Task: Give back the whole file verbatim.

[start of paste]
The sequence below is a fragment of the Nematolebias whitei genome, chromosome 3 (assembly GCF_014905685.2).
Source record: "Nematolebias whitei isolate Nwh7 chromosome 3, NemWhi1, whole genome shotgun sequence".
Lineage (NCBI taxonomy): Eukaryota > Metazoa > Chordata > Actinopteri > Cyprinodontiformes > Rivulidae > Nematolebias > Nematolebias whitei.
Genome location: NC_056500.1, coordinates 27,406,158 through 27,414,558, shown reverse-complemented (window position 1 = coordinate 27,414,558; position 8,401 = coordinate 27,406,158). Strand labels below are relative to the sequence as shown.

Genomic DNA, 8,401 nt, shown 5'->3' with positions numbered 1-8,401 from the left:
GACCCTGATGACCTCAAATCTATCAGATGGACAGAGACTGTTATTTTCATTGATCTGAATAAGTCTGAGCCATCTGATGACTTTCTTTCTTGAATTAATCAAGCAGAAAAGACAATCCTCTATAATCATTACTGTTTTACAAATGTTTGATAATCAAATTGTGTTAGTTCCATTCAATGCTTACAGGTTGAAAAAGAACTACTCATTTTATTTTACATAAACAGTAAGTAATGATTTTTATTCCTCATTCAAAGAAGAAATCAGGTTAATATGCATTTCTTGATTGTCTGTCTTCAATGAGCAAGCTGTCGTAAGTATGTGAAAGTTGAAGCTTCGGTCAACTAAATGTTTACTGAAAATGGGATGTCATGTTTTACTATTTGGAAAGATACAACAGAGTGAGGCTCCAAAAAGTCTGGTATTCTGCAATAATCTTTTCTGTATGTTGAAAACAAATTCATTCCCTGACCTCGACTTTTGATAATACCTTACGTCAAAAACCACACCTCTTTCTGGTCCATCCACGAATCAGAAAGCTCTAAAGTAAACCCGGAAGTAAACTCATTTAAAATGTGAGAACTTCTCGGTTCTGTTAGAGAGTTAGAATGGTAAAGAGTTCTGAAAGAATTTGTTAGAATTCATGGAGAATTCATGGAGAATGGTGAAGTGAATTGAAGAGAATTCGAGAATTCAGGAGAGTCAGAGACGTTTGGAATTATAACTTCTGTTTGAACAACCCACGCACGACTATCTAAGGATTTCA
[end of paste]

The sequence below is a fragment of the Nematolebias whitei genome, chromosome 3 (assembly GCF_014905685.2).
Source record: "Nematolebias whitei isolate Nwh7 chromosome 3, NemWhi1, whole genome shotgun sequence".
Lineage (NCBI taxonomy): Eukaryota > Metazoa > Chordata > Actinopteri > Cyprinodontiformes > Rivulidae > Nematolebias > Nematolebias whitei.
Genome location: NC_056500.1, coordinates 27,406,158 through 27,414,558, shown reverse-complemented (window position 1 = coordinate 27,414,558; position 8,401 = coordinate 27,406,158). Strand labels below are relative to the sequence as shown.

Genomic DNA, 8,401 nt, shown 5'->3' with positions numbered 1-8,401 from the left:
GACCCTGATGACCTCAAATCTATCAGATGGACAGAGACTGTTATTTTCATTGATCTGAATAAGTCTGAGCCATCTGATGACTTTCTTTCTTGAATTAATCAAGCAGAAAAGACAATCCTCTATAATCATTACTGTTTTACAAATGTTTGATAATCAAATTGTGTTAGTTCCATTCAATGCTTACAGGTTGAAAAAGAACTACTCATTTTATTTTACATAAACAGTAAGTAATGATTTTTATTCCTCATTCAAAGAAGAAATCAGGTTAATATGCATTTCTTGATTGTCTGTCTTCAATGAGCAAGCTGTCGTAAGTATGTGAAAGTTGAAGCTTCGGTCAACTAAATGTTTACTGAAAATGGGATGTCATGTTTTACTATTTGGAAAGATACAACAGAGTGAGGCTCCAAAAAGTCTGGTATTCTGCAATAATCTTTTCTGTATGTTGAAAACAAATTCATTCCCTGACCTCGACTTTTGATAATACCTTACGTCAAAAACCACACCTCTTTCTGGTCCATCCACGAATCAGAAAGCTCTAAAGTAAACCCGGAAGTAAACTCATTTAAAATGTGAGAACTTCTCGGTTCTGTTAGAGAGTTAGAATGGTAAAGAGTTCTGAAAGAATTTGTTAGAATTCATGGAGAATTCATGGAGAATGGTGAAGTGAATTGAAGAGAATTCGAGAATTCAGGAGAGTCAGAGACGTTTGGAATTATAACTTCTGTTTGAACAACCCACGCACGACTATCTAAGGATTTCA